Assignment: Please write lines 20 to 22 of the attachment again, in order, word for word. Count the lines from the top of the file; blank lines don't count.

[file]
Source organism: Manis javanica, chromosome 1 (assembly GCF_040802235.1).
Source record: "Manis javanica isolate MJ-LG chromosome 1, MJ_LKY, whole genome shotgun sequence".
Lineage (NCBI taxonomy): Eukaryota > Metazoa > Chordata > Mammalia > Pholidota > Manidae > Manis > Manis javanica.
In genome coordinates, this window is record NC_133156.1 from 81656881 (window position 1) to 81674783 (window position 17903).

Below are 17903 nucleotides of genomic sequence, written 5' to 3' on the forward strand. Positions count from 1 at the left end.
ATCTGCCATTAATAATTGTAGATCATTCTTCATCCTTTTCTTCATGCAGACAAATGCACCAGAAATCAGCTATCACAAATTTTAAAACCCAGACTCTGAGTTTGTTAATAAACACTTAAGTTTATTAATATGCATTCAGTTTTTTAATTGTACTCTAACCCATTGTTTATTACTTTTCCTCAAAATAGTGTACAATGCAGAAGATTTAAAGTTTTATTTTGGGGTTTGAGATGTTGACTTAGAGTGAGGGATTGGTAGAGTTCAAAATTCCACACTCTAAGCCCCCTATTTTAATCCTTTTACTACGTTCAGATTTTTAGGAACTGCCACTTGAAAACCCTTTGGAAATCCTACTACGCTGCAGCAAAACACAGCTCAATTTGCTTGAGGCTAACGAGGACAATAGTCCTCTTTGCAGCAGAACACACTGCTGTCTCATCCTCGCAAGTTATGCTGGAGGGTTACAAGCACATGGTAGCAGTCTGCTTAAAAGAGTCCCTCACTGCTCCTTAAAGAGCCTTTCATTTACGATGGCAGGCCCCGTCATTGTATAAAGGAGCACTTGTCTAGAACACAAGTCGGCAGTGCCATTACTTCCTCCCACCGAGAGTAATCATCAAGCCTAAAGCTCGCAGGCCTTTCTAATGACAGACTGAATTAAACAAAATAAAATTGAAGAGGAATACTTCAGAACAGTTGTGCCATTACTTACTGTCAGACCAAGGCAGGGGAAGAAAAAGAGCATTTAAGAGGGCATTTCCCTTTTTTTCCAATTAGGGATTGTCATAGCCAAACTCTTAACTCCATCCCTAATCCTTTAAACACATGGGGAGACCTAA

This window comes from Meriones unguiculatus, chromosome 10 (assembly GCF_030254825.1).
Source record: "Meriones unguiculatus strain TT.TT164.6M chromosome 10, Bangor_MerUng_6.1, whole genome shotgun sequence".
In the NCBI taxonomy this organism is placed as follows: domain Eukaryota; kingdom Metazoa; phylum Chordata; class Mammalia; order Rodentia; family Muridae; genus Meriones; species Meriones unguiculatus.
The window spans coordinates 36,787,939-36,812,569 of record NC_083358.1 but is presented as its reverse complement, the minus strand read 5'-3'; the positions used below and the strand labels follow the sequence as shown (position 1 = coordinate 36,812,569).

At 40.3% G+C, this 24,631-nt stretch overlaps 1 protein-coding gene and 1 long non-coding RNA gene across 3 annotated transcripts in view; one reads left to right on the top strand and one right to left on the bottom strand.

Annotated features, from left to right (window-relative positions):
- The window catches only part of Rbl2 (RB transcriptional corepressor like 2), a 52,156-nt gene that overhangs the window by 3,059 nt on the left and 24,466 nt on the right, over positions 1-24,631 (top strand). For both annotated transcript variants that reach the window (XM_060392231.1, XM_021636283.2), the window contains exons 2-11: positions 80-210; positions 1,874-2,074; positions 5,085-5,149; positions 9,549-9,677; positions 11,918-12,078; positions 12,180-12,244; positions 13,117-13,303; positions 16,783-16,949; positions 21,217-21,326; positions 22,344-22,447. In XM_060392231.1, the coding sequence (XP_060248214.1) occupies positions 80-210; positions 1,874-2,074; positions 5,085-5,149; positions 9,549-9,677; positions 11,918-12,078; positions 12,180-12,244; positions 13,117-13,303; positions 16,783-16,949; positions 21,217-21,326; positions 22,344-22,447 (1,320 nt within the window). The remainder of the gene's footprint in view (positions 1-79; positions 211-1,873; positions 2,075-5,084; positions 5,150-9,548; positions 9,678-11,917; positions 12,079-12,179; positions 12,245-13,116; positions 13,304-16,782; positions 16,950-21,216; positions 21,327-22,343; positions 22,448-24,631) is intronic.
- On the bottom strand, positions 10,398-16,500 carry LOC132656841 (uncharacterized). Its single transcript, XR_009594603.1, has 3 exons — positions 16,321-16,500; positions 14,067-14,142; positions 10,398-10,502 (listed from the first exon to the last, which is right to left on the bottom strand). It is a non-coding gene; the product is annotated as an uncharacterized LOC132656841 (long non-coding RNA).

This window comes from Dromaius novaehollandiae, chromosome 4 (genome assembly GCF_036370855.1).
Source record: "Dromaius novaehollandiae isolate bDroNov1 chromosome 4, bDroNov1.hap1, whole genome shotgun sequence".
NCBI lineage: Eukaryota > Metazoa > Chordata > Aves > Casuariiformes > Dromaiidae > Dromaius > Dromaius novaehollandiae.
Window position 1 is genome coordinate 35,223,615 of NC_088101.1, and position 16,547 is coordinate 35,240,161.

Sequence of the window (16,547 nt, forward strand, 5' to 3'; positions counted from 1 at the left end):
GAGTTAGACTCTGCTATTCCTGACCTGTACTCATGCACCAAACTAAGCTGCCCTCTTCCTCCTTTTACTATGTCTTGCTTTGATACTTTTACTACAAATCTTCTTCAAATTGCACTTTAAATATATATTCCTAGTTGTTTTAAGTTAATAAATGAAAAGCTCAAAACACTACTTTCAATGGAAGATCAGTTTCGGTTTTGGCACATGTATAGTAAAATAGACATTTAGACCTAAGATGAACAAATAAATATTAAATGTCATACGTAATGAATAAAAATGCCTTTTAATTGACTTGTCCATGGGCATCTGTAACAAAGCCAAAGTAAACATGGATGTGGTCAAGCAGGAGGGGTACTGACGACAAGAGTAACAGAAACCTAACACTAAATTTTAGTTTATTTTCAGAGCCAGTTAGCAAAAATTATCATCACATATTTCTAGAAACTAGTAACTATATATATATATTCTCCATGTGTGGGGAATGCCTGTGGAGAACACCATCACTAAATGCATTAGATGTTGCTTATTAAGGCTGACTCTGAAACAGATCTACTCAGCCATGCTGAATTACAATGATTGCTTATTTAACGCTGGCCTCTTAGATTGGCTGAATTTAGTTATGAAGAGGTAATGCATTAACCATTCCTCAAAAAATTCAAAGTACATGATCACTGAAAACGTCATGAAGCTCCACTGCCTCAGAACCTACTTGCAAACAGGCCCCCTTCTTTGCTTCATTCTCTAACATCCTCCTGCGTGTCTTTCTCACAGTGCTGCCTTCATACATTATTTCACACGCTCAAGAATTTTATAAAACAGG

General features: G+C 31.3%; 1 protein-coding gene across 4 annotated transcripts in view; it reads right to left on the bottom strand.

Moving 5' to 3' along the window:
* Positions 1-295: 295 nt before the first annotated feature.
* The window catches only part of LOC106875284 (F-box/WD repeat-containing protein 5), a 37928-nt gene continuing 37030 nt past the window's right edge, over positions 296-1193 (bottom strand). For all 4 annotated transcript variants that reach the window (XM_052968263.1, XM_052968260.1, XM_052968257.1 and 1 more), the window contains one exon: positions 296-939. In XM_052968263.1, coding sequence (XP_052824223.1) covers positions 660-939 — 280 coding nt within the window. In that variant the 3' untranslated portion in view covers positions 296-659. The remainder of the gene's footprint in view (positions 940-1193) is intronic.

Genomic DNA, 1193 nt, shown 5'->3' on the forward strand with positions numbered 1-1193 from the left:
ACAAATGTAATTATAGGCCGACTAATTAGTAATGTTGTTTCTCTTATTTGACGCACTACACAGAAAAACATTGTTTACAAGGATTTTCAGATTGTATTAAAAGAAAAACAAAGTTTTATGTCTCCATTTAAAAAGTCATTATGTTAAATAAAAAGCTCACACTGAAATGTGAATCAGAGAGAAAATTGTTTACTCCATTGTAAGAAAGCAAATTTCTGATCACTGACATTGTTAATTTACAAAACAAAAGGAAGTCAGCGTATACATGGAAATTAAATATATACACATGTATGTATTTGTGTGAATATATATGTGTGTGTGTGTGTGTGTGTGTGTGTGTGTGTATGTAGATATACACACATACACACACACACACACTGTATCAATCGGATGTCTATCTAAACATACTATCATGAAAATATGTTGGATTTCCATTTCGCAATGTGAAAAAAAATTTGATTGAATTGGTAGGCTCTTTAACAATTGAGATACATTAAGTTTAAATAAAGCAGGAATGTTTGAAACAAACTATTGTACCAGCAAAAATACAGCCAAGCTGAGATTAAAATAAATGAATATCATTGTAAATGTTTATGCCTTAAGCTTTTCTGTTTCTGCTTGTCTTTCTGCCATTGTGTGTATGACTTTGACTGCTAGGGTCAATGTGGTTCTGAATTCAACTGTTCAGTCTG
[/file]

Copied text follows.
GAGTTAGACTCTGCTATTCCTGACCTGTACTCATGCACCAAACTAAGCTGCCCTCTTCCTCCTTTTACTATGTCTTGCTTTGATACTTTTACTACAAATCTTCTTCAAATTGCACTTTAAATATATATTCCTAGTTGTTTTAAGTTAATAAATGAAAAGCTCAAAACACTACTTTCAATGGAAGATCAGTTTCGGTTTTGGCACATGTATAGTAAAATAGACATTTAGACCTAAGATGAACAAATAAATATTAAATGTCATACGTAATGAATAAAAATGCCTTTTAATTGACTTGTCCATGGGCATCTGTAACAAAGCCAAAGTAAACATGGATGTGGTCAAGCAGGAGGGGTACTGACGACAAGAGTAACAGAAACCTAACACTAAATTTTAGTTTATTTTCAGAGCCAGTTAGCAAAAATTATCATCACATATTTCTAGAAACTAGTAACTATATATATATATTCTCCATGTGTGGGGAATGCCTGTGGAGAACACCATCACTAAATGCATTAGATGTTGCTTATTAAGGCTGACTCTGAAACAGATCTACTCAGCCATGCTGAATTACAATGATTGCTTATTTAACGCTGGCCTCTTAGATTGGCTGAATTTAGTTATGAAGAGGTAATGCATTAACCATTCCTCAAAAAATTCAAAGTACATGATCACTGAAAACGTCATGAAGCTCCACTGCCTCAGAACCTACTTGCAAACAGGCCCCCTTCTTTGCTTCATTCTCTAACATCCTCCTGCGTGTCTTTCTCACAGTGCTGCCTTCATACATTATTTCACACGCTCAAGAATTTTATAAAACAGG

General features: G+C 31.3%; 1 protein-coding gene across 4 annotated transcripts in view; it reads right to left on the bottom strand.

Moving 5' to 3' along the window: